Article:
Scroll down for Monica’s editorial
Monica Showalter of Investor’s Business Daily, Robert Meyer of Publius Pundit, and Gateway Pundit talk to Fausta about Colombia, the US Congress and the Free Trade Agreement in this afternoon’s special podcast.
You can listen to it here
You can listen to the podcast here
Monica was pressed for a deadline and Gateway Pundit couldn’t make it, so Robert and I discussed the ramifications of the FTA, whether it is approved or not.
Babalu has more on the demonstrations.
Update, Saturday, 7/7/7
Here’s the editorial Monica was working on (emphasis added):
Congress Holds Colombia Hostage
Free Trade: Congressional Democrats justify scrapping a U.S. trade pact with our best ally in the hemisphere on vague claims its government violates human rights. Last week, Colombia’s people saw a different enemy.
It was couched in syrupy language, but it was as bad a blow to Colombia as any dealt by its enemies. The U.S. House Committee on Ways and Means, in a statement by Democrats Nancy Pelosi, Charles Rangel and Sander Levin declared the Democratic Party would deny free trade indefinitely to 46 million Colombians over a few dozen unsolved murders of union activists in the last year.
Hundreds of thousands in Cali demanded the release of kidnap victims.
The trade pact Colombia negotiated in good faith with the U.S. and which it needs to sustain its dramatic economic recovery from the ruins of a 44-year war must wait until Democrats arbitrarily decide they’re satisfied with the violence level. This gives every anti-free trade Colombian thug an incentive to keep killing.
How Colombia could satisfy the Democrats was something a Pelosi spokesman told us he had no specifics about and “would have to get back to” us on. (He hasn’t.)
Although Colombia critically needs a free trade pact to sustain investment, curb its illicit drug trade and end tariffs for U.S. companies, this didn’t seem to matter.
Instead, Congress was looking for excuses to halt free trade. Why? For the sake of its own union backers, of course, and to curry favor with the leftist think tanks which are enraged about the success of Colombia’s popular — and conservative — President Alvaro Uribe.
U.S. congressional hearings on June 28 about right wing paramilitary murders of union activists painted Colombia’s democracy as a caricature of a 1970s military junta.
Congress focused on gory reports about violence there, singling out unions as martyrs with little context about the biggest detail — that the violence had fallen and 1,500 union officials were being protected by the government.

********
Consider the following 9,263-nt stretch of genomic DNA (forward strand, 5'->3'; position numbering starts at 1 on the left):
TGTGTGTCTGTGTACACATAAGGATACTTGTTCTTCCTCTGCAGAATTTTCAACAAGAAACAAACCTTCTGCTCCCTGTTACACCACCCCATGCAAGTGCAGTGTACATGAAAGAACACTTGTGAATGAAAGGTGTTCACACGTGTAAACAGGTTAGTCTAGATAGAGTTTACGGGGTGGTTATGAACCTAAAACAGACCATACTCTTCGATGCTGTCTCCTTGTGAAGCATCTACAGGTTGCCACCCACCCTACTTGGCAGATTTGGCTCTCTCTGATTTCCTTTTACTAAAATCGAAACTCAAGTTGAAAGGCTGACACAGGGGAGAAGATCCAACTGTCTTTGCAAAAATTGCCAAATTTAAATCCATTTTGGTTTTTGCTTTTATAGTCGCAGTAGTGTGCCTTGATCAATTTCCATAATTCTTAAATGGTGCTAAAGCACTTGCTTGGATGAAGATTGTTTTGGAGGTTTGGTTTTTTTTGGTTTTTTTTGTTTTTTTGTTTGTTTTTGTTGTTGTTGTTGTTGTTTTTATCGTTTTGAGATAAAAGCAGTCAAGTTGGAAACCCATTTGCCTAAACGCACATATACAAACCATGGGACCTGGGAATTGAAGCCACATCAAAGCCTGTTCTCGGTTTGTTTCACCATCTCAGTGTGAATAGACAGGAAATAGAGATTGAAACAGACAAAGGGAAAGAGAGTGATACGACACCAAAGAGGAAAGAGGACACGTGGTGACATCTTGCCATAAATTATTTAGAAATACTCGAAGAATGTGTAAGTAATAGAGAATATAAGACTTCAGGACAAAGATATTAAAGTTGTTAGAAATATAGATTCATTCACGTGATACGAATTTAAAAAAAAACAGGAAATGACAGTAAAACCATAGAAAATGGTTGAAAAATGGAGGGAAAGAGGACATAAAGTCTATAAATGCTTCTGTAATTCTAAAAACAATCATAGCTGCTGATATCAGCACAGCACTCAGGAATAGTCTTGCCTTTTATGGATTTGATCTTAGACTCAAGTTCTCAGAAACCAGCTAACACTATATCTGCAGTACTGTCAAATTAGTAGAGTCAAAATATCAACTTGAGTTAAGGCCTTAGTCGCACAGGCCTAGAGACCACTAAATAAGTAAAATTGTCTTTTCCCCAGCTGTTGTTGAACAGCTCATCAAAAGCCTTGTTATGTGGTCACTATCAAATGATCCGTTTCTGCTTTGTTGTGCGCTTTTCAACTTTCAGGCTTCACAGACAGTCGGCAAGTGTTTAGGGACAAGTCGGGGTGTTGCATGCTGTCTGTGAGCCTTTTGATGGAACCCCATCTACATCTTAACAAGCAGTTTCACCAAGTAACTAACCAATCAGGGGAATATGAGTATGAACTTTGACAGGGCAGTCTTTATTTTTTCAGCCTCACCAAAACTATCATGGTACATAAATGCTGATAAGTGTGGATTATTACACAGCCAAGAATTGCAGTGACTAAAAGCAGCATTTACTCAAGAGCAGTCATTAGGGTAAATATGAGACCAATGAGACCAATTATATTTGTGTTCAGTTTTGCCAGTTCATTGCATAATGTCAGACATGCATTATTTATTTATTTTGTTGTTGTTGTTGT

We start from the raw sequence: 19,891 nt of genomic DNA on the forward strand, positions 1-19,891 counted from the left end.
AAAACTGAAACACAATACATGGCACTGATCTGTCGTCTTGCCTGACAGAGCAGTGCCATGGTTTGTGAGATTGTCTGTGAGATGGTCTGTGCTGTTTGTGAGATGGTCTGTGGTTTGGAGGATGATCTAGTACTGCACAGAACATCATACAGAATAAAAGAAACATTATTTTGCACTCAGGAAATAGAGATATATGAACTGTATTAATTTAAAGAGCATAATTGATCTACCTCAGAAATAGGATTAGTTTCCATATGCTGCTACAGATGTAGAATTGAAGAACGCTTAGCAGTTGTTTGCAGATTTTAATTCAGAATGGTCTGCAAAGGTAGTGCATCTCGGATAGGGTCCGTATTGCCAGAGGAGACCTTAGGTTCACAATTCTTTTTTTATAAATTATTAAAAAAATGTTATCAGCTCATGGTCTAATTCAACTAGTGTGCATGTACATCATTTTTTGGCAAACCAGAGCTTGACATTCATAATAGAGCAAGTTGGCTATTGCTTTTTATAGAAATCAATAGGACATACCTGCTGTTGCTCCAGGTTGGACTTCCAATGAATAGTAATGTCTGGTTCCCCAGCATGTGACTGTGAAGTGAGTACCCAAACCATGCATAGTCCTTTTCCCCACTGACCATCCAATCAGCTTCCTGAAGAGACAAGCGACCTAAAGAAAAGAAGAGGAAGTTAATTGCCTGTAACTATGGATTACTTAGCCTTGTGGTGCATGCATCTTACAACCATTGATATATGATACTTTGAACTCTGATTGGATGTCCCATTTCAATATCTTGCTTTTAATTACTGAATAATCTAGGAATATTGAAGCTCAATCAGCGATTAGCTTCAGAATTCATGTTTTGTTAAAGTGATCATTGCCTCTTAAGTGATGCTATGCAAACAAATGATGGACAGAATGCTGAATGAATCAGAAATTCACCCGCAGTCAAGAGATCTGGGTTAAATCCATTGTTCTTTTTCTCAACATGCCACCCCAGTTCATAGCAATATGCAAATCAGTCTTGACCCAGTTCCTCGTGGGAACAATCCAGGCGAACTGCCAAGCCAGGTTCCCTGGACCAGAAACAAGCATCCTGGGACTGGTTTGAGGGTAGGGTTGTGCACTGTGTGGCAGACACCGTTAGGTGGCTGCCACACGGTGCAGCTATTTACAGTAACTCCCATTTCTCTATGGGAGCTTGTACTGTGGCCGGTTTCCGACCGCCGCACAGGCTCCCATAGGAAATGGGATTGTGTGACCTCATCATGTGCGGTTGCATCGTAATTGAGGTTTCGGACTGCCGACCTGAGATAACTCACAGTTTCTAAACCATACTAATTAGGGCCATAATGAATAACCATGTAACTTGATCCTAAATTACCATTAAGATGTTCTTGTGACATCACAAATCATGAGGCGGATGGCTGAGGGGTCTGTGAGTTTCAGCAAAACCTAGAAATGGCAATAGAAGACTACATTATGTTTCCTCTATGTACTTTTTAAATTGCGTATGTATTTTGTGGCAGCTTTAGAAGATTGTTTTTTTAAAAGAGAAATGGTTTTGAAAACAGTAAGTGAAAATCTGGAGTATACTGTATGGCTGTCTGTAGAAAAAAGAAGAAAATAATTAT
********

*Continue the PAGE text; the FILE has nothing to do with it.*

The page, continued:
“There is widespread concern in Congress about the level of violence in Colombia, the impunity, the lack of investigations and prosecutions, and the role of the paramilitary. Issues of this nature cannot solely be resolved through language in a trade agreement,” a Democratic Party statement read. “Consequently, we cannot support the Colombia FTA at this time.”
Well, here’s a little context: This year, the number of union officials killed in Colombia was three. Last year, it was 72. Ten years ago, it was 275, according to Amnesty International.
In Congressional testimony, Human Rights Watch lumped all murders of union officials since 1986 together, dishonestly producing a scary 2,515 total. It gave no indication of progress.
But in Colombia, only 4.3% of workers are unionized, union deaths are barely an issue and paramilitaries have been dismantled.
Millions of Colombians instead issued a people’s cry last Thursday against the more serious enemy of their country’s well-being — the Marxist FARC narcoterrorists. They marched through the streets of Bogota, Medellin and Cali — calling for an end to the violence from the radical left. Led by Uribe himself, the first million-plus protest in Colombia in decades was triggered by the cold-blooded murder of 11 legislators by FARC, who held the elected leaders for five years before killing them.
In taking to the streets, Colombians sent a message to FARC that its hostage-taking, murder of people of all kinds, narcotrafficking and war were the real enemy. Rallying behind their enormously popular president, they signalled to the world that they are squarely behind his leadership and his fierce struggle against Marxist terror.
This is the real story of Colombia — a nation struggling against the odds to forge a better future through free trade and democracy. Maybe Democrats ought to start thinking about what they really oppose when they try to paint Colombia as a banana republic and deny it the free trade it’s earned.